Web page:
Weekend Warm-Up: The Ghosts Above

Directed by photographer and filmmaker Renan Ozturk, The Ghosts Above explores one of the great mysteries in mountaineering history.

Ozturk joins a select group of climbers, including Mark Synnott and Jamie McGuinness, on an expedition to the North Side of Everest to search for the remains of Sandy Irvine, who disappeared on the upper slopes of Everest with George Mallory in 1924. While Mallory’s body was found in 1999, Irvine’s remains missing. In particular, his camera remains a kind of Holy Grail for Everest enthusiasts, because it might include a summit picture, which could change History.

So the expedition’s actual goal is not the summit but an off-the-beaten-track spot at the so-called Yellow Band, where the body might be. And yet, this is Everest: How can they possibly not summit at the same time?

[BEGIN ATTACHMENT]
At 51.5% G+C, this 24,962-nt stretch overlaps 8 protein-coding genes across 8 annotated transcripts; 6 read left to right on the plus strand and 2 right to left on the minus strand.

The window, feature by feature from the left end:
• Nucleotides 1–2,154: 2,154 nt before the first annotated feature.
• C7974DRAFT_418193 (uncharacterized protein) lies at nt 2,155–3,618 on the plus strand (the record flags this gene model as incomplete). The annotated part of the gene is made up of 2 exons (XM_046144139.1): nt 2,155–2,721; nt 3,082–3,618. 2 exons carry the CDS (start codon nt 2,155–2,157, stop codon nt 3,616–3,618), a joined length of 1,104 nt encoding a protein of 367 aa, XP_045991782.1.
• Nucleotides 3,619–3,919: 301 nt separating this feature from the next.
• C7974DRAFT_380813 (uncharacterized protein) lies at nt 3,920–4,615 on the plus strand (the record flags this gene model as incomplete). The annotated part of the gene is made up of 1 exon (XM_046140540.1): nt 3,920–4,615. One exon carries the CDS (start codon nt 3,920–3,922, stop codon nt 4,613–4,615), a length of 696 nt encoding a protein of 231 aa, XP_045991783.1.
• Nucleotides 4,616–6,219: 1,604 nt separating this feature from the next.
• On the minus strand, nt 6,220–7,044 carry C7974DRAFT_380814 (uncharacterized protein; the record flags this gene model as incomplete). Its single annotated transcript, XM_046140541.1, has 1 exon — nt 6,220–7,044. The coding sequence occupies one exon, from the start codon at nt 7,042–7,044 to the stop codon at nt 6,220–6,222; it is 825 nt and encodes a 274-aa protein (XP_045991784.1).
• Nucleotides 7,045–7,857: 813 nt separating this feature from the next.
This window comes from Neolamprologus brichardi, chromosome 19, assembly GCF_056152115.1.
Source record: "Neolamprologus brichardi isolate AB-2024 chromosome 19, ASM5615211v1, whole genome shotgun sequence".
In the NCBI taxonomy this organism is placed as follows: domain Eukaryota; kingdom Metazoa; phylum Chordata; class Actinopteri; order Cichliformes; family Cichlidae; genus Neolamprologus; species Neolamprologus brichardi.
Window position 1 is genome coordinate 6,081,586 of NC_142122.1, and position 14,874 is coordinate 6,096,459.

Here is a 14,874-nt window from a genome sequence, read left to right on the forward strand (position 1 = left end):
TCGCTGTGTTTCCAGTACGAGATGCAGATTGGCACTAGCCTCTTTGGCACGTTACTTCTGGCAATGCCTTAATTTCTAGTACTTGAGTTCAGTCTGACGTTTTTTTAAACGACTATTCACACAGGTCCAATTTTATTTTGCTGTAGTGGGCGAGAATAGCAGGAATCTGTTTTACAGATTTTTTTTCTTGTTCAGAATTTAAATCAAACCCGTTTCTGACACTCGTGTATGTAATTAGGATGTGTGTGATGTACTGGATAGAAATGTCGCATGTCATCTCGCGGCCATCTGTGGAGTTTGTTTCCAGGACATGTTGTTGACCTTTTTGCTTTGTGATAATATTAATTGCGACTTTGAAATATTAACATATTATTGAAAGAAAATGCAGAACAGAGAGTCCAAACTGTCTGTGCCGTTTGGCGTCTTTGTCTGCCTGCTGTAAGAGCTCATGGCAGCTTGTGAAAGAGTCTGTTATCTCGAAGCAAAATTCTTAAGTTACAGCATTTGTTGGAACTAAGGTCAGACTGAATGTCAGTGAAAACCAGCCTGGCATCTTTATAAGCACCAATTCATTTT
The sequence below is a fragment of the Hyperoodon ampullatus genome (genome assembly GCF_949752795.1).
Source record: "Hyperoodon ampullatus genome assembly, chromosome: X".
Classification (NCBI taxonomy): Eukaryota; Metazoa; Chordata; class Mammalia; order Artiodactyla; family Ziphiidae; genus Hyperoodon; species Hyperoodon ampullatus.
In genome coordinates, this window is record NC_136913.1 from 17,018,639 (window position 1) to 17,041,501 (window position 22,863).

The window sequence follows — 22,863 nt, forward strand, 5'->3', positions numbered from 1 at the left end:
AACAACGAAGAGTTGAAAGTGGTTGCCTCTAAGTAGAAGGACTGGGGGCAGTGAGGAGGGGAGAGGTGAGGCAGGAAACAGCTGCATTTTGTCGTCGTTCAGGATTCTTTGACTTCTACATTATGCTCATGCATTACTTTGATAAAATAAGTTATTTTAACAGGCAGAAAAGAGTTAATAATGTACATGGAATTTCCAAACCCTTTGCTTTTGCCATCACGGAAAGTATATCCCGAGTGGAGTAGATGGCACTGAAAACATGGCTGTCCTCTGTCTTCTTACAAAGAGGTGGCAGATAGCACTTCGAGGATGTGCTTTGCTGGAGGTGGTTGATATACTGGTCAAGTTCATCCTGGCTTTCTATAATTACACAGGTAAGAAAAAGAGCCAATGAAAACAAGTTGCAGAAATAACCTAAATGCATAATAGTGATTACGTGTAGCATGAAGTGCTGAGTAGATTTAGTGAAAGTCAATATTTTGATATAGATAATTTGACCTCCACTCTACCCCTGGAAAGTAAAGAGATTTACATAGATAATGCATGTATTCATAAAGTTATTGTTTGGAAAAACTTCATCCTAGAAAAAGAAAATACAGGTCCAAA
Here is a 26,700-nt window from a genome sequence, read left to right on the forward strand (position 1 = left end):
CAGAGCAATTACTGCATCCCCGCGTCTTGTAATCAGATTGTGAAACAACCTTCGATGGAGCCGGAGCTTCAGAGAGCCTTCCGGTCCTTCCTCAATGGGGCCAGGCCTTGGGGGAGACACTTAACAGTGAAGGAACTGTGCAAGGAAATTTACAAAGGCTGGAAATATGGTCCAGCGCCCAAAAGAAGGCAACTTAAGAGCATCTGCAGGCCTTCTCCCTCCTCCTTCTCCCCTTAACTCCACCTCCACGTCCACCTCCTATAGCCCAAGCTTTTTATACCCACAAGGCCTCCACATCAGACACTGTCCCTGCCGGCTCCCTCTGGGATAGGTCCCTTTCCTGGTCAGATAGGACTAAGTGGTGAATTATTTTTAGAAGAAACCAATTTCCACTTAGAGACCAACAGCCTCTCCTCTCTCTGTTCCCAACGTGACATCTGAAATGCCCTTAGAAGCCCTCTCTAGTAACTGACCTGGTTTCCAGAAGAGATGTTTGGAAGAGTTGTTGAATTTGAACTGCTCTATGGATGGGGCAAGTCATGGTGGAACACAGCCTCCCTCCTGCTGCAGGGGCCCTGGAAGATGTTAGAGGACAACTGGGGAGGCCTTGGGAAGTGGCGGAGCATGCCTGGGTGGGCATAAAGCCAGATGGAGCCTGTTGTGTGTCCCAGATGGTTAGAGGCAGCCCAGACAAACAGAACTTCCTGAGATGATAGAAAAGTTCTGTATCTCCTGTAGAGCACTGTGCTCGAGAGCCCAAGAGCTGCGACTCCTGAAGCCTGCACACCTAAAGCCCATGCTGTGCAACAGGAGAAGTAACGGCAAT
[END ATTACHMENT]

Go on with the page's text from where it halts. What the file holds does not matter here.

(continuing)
The expedition took place in 2019 when COVID was not in our dreams, and guided climbers by the hundred were trekking to the summit. This topic is also a key point in the film, illustrated by footage from Ozturk’s previous expedition to the south side and by Ralf Dujmovits’s infamous 2012 image — a precursor to Nirmal Purja’s similarly horrific shot from 2019 — of an endless conga line of climbers on the route.

“That year, in the eyes of the general public, the trash and crowd aspects of Everest were kind of villainized, and one photo in particular of the line was published and passed around the world,” Ozturk said. “I thought I would fall into that same thinking, but after experiencing the mountain firsthand it completely flipped the script for me.”

The film includes smartly composed stills, some very cool time-lapses, and great use of drones flying over both the Rongbuk Glacier and the upper slopes of Everest. Most of all, though, it offers unparalleled footage of summit day from the north side, faithfully transmitting the struggle, the fear, and the awe of this famous place.

Ozturk’s appreciation of Everest notwithstanding, readers who want a peek behind some of the issues and scenes in the film should check out climbing blogger Mark Horrell’s recent post.